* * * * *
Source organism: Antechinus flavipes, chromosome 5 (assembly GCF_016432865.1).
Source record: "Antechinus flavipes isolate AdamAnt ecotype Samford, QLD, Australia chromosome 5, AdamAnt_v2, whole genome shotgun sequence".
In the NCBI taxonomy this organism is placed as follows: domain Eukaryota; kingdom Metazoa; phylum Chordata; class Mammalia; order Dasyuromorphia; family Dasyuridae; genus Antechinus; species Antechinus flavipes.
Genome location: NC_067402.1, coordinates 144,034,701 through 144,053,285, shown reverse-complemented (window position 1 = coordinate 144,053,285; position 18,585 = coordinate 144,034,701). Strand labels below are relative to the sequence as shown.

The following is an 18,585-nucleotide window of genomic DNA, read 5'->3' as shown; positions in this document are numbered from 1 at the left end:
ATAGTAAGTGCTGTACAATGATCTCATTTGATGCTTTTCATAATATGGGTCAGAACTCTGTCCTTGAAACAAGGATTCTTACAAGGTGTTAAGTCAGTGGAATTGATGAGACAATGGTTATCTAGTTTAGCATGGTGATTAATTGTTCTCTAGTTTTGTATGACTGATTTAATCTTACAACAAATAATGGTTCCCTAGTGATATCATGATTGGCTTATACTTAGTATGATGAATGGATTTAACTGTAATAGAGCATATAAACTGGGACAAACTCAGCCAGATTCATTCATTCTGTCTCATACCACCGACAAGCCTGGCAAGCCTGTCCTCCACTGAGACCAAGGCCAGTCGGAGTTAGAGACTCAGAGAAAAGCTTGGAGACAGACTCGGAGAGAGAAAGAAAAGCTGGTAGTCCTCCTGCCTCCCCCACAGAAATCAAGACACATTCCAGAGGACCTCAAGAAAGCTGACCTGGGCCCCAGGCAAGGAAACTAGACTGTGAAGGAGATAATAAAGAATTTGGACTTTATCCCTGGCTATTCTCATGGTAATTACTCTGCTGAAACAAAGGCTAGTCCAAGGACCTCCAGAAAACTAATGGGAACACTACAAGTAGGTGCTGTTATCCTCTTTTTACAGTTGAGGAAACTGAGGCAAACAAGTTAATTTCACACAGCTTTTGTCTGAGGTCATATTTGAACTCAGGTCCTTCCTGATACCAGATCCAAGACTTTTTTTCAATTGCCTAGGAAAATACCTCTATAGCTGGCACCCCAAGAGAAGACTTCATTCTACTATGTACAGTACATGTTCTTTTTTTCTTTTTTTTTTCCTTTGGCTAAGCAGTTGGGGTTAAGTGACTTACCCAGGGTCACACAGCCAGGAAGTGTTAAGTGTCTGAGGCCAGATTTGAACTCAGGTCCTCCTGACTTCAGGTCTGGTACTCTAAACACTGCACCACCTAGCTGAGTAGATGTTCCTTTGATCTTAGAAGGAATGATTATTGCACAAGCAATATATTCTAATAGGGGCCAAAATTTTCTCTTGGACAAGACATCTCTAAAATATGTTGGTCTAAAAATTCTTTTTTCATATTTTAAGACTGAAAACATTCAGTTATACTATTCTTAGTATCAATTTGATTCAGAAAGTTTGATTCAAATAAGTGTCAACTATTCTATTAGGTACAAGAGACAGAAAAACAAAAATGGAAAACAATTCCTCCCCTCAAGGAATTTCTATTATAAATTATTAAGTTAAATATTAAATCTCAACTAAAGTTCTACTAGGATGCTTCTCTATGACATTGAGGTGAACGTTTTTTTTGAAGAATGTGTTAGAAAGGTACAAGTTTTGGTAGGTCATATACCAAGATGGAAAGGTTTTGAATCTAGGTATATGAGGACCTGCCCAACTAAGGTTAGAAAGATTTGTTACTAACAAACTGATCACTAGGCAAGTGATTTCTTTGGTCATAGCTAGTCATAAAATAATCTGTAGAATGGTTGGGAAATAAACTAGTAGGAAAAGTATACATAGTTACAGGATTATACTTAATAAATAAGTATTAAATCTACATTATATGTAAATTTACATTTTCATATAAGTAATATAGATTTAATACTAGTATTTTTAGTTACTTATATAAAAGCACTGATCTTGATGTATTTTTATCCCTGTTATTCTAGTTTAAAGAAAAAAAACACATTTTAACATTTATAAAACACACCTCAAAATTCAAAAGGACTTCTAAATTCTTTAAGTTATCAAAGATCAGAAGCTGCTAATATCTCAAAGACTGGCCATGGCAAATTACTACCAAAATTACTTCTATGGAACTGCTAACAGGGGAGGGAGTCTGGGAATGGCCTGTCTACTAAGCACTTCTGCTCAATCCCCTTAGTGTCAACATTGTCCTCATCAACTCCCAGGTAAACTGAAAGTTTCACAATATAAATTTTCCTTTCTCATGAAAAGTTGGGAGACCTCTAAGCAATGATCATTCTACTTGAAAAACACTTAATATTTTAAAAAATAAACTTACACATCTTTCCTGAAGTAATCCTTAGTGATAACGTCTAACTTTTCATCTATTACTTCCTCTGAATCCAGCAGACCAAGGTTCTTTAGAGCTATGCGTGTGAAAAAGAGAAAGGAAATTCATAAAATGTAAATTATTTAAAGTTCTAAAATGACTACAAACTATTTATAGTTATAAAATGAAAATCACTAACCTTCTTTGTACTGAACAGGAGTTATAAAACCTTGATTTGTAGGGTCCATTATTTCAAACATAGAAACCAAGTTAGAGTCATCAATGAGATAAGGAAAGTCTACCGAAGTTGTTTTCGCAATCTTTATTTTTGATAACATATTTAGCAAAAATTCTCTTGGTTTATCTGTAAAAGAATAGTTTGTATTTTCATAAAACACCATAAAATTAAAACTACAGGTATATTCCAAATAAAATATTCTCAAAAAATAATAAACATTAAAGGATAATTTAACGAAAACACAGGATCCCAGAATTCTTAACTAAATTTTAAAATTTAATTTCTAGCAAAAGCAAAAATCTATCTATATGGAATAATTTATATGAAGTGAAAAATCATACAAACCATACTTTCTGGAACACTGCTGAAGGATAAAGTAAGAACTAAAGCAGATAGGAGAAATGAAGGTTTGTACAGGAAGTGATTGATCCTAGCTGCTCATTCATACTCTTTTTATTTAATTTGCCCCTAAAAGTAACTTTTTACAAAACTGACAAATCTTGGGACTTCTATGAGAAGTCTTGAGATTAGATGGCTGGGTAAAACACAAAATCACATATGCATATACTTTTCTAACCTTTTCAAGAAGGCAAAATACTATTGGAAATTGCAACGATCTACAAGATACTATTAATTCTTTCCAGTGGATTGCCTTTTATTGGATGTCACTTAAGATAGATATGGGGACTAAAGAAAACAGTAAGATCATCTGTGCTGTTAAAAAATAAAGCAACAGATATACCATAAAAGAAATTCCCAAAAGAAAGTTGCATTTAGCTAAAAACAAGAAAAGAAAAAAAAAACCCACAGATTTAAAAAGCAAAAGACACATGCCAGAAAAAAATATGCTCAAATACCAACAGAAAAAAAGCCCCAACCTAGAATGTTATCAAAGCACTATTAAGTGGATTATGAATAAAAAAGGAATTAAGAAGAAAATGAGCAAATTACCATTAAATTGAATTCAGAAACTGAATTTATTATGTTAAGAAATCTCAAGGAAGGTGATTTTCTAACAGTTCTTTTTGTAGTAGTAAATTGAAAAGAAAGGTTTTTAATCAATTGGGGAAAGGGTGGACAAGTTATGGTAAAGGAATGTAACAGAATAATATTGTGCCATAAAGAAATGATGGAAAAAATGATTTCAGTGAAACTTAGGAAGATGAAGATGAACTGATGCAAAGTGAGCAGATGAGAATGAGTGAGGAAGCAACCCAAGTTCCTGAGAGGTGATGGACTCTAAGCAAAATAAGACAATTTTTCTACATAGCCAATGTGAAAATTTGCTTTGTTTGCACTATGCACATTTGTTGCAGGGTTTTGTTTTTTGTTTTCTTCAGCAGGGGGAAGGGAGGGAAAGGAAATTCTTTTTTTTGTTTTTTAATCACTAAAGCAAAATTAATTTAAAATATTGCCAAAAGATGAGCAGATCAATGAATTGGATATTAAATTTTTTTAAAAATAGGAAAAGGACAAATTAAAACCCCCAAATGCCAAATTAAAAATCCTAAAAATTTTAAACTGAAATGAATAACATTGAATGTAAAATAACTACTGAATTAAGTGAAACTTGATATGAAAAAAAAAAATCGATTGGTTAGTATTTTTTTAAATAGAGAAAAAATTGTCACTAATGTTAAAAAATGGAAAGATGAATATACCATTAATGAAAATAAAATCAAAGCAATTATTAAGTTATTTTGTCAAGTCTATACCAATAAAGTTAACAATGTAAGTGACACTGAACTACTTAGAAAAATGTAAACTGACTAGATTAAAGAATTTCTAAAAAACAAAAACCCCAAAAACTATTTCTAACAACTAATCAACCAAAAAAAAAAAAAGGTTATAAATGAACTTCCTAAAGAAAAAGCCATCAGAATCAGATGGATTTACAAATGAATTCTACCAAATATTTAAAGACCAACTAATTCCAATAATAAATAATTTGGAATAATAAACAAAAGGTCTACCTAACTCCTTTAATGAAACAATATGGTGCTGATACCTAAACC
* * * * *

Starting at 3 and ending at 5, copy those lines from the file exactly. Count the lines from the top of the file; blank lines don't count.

In the NCBI taxonomy this organism is placed as follows: domain Eukaryota; kingdom Metazoa; phylum Chordata; class Mammalia; order Dasyuromorphia; family Dasyuridae; genus Antechinus; species Antechinus flavipes.
Genome location: NC_067402.1, coordinates 144,034,701 through 144,053,285, shown reverse-complemented (window position 1 = coordinate 144,053,285; position 18,585 = coordinate 144,034,701). Strand labels below are relative to the sequence as shown.

The following is an 18,585-nucleotide window of genomic DNA, read 5'->3' as shown; positions in this document are numbered from 1 at the left end: